Let’s ‘C’ more..

OK so if you have been following from the previous post and would like to take it to the next step here it is. 

This post is going to complement the last so if you have not completed the steps there now would be a good time to go out and do that. We will be here when you get back…  Welcome back… So the first post covered some initial set up of the environment to allow the use of Service Programs which are developed in ‘C’, this is a good start and a lot of the techniques needed to continue are already covered in that post. As we move forward we will cover how we need to adjust our processes to allow the compilation routines to run correctly so that the programs we have created continue to run. This will include CLP programs which will be used to automate the process plus a number of additional utilities to help within the development environment. My focus will be on using ‘C’ but if we have any input from the RPG community which fits our needs we will be sure to add it.

Before we go too much further we need to add more Service Programs and functions. As we have said, Service programs are a great place to keep functions which can be used by many programs and we have a number of those that we would like to share.

First lets consider a common header file, this allows us to store information that will be used by all of the programs such as the standard includes. Adding a #include statement simply tells the compiler it can find the information about certain functions, it does not add links or data from those files unless it needs it. So we can add a common header which has all of the basic ‘C’ functions we used all the time plus any definitions we want to be application wide etc.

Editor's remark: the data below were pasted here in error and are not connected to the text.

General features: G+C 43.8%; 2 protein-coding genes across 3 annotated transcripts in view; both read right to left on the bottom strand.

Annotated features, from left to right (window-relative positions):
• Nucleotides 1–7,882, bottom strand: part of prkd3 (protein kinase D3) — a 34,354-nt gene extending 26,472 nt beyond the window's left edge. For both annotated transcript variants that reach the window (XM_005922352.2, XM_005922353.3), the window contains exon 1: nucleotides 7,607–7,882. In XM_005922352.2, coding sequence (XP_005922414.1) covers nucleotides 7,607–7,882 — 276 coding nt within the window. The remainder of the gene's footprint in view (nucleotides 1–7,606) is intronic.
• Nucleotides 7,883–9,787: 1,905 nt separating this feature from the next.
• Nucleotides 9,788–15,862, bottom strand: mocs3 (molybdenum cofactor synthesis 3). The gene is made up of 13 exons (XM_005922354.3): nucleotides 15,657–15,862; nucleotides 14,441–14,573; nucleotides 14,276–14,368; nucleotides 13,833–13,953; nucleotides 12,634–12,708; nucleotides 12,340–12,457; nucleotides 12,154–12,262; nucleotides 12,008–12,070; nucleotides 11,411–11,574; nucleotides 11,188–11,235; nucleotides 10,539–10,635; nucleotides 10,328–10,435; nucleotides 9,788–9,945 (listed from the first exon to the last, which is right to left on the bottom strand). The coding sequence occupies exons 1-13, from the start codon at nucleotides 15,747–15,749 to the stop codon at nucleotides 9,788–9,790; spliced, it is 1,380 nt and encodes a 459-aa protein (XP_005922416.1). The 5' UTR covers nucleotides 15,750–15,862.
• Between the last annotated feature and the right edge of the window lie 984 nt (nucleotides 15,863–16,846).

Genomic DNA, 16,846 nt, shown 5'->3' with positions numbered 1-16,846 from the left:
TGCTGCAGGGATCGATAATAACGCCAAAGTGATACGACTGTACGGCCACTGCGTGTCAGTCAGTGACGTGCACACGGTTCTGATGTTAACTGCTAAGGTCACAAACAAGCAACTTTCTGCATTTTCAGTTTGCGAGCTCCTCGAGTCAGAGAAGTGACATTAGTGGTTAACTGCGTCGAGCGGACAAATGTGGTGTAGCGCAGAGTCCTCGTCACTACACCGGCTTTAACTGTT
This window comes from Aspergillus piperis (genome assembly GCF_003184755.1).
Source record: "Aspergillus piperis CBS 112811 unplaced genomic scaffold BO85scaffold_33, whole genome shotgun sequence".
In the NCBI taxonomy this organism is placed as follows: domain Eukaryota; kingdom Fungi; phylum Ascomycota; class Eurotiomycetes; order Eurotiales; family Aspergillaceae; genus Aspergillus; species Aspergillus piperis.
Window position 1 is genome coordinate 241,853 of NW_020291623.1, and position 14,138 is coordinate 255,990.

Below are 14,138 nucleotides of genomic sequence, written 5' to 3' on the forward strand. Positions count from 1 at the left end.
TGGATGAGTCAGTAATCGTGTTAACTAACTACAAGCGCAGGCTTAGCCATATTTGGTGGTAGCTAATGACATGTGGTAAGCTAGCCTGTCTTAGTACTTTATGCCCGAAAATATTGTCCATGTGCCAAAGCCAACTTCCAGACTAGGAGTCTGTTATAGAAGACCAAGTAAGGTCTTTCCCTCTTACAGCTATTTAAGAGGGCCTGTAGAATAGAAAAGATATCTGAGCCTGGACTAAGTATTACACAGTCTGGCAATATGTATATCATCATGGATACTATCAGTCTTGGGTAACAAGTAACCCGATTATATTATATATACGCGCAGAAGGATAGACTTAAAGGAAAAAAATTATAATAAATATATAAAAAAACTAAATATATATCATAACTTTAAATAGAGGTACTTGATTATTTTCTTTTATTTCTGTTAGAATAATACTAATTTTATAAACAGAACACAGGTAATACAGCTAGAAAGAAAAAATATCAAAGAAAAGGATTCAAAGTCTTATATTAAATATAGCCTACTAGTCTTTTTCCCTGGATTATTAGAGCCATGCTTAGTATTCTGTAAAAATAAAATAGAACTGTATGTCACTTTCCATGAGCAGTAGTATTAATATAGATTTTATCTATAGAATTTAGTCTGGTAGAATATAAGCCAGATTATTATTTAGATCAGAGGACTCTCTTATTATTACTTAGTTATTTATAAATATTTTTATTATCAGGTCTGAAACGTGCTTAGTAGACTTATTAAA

ADDPFM FILE(OSLIB/H) MBR(COMMON) TEXT(‘Common Header File’) SRCTYPE(C)
Then we can add the content for the #includes used most commonly in ‘C’ plus move some of the code we have already built into the new header file. The New Header file will have the following content.
#ifndef COMMON_h
   #define COMMON_h
   #include <stdlib.h>                     // standard library
   #include <string.h>                     // string functions
   #include <stdio.h>                      // standard IO
   #include <qusec.h>                      // Error codes
   
   // error code structure with 1KB message data
   typedef _Packed struct  Os_EC_x {
                           Qus_EC_t EC;
                           char Exception_Data[1024];
                           } Os_EC_t;
   // define size
   #define _ERR_REC sizeof(struct Os_EC_x); 
   // so we don't have to remember sizes
   #define _1KB 1024
   #define _8K _1KB * 8
   #define _32K _1KB * 32
   #define _64K _1KB * 64
   #define _1MB _1KB * _1KB
   #define _1GB ((long)_1MB * _1KB)
   #define _1TB ((double)_1GB * _1KB)
   #define _4MB _1MB * 4
   #define _8MB _1MB * 8
   #define _16MB 16773120   

   #endif    
As you can see we have moved some of the content for the Error Code Structures to the new header file plus added the standard includes we expect to use in all ‘C’ programs we develop (or at least a vast majority). We have also added some definitions for sizes, these will be used a lot in later functions. The MSGFUNC header now looks as follows. One important point to make here is the _16MB definition, IBM i/OS does not recognise the true size for 16MB user spaces, they have reduced the maximum size to the value noted so we had to adjust the size definitions accordingly.
#ifndef MSGFUNC_h
   #define MSGFUNC_h
   #include <qmhsndm.h>                        // snd msg

   //the default message queue
   #define _DFT_MSGQ "OSMSGQ    *LIBL     "


   // function declarations
   void snd_error_msg(Os_EC_t);
   #endif    
We have also updated the MSGFUNC Service Program to include the new header file so the Error_Code information can be found.
//
// Copyright (c) 2018 Chris Hird
// All rights reserved.
//
// Redistribution and use in source and binary forms, with or without
// modification, are permitted provided that the following conditions
// are met:
// 1. Redistributions of source code must retain the above copyright
//    notice, this list of conditions and the following disclaimer.
// 2. Redistributions in binary form must reproduce the above copyright
//    notice, this list of conditions and the following disclaimer in the
//    documentation and/or other materials provided with the distribution.
//
// Disclaimer :